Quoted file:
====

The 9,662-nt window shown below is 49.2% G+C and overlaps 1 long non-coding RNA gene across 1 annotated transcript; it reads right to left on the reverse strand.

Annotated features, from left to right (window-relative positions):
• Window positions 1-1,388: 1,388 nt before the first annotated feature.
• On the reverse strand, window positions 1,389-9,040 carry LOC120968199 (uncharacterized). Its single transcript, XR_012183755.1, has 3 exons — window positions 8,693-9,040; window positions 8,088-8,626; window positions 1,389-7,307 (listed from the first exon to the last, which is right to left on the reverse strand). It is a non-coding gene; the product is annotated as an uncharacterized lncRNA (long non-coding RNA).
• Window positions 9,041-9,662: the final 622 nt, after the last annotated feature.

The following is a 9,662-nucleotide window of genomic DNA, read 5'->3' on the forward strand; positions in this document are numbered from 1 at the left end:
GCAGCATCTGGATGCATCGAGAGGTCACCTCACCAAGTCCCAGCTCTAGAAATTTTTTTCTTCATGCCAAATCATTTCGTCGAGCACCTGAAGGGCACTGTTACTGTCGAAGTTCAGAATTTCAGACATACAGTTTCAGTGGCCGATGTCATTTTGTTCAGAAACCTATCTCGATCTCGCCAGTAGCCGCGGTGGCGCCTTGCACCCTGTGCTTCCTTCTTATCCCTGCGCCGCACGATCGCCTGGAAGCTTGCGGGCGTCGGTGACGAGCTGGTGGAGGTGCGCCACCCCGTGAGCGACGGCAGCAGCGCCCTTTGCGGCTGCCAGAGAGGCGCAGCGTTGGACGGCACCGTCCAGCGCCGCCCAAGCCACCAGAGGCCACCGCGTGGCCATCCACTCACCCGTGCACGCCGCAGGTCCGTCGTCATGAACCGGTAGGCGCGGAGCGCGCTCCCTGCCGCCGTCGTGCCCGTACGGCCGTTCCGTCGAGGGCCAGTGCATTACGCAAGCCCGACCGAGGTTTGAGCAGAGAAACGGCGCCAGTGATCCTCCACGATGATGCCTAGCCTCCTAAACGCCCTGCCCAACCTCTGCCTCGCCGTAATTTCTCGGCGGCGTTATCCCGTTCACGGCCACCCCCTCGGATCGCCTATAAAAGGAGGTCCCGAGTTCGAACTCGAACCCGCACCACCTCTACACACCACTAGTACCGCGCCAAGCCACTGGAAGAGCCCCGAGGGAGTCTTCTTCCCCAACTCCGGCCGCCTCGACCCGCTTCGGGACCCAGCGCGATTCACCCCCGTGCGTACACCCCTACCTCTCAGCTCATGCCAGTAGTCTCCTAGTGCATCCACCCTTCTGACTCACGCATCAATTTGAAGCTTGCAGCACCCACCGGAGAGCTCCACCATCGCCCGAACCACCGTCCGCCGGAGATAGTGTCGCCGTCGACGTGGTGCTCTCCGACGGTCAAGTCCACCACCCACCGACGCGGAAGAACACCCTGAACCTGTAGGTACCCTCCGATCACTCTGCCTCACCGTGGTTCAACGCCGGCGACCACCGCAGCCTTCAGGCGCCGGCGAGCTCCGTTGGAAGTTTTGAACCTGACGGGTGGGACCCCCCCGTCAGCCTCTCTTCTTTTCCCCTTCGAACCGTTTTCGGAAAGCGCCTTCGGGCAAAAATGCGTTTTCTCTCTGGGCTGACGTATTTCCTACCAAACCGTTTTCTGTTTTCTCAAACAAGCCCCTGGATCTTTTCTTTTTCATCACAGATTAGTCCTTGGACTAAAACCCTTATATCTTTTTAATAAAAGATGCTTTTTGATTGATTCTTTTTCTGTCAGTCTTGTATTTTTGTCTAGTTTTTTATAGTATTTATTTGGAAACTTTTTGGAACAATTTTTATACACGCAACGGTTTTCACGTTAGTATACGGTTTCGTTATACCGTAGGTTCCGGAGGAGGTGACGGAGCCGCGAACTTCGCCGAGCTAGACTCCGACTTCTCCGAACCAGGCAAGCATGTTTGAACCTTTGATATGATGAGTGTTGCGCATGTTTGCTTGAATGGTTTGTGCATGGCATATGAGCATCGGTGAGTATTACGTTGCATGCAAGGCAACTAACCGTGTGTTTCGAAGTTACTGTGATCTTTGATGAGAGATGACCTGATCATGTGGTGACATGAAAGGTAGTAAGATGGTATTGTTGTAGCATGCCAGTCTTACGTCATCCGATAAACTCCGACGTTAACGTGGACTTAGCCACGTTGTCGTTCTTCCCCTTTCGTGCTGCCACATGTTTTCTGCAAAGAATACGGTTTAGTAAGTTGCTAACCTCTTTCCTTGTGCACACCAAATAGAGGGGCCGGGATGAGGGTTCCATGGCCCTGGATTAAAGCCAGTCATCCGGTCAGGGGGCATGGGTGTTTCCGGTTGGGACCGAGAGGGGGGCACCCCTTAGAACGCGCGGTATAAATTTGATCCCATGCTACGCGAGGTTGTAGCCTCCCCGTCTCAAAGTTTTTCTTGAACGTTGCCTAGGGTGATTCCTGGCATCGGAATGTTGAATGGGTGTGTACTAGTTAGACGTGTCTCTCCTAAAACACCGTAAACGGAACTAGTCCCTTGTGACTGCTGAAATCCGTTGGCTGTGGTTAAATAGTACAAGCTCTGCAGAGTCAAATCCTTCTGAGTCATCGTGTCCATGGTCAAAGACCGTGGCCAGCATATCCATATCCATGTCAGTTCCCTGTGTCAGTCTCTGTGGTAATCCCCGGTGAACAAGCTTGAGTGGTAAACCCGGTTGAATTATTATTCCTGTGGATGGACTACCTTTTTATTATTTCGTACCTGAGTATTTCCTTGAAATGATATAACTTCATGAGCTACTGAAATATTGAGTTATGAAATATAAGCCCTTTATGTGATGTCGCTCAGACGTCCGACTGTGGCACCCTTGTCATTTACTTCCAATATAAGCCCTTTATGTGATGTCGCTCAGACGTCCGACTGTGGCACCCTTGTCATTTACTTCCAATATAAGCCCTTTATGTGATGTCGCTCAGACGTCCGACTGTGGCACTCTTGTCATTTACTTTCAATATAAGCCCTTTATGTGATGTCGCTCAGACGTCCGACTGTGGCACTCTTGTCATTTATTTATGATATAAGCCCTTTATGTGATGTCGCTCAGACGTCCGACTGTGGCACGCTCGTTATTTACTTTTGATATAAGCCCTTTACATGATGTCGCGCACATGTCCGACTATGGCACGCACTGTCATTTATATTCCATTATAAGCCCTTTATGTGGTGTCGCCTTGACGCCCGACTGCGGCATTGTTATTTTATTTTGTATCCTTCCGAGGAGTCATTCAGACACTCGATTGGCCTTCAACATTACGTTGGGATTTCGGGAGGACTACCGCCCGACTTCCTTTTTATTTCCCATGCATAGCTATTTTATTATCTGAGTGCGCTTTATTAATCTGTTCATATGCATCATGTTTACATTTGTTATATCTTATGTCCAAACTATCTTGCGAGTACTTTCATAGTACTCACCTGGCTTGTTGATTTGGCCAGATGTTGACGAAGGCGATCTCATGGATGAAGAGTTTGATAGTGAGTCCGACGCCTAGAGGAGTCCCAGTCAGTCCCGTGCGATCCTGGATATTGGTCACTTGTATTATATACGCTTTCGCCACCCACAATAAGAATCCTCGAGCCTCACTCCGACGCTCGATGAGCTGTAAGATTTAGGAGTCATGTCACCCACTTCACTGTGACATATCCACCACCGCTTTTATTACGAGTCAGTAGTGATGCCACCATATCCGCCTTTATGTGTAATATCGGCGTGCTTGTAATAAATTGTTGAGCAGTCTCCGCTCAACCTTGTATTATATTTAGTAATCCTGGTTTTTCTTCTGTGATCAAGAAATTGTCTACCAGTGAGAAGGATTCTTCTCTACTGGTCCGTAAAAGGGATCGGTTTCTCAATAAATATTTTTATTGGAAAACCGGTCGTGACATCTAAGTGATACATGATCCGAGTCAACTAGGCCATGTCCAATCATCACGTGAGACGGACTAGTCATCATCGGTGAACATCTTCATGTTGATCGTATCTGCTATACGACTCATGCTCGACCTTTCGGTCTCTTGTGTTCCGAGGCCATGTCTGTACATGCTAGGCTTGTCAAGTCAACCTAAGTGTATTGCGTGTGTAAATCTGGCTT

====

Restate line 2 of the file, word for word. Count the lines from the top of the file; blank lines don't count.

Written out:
Annotated features, from left to right (window-relative positions):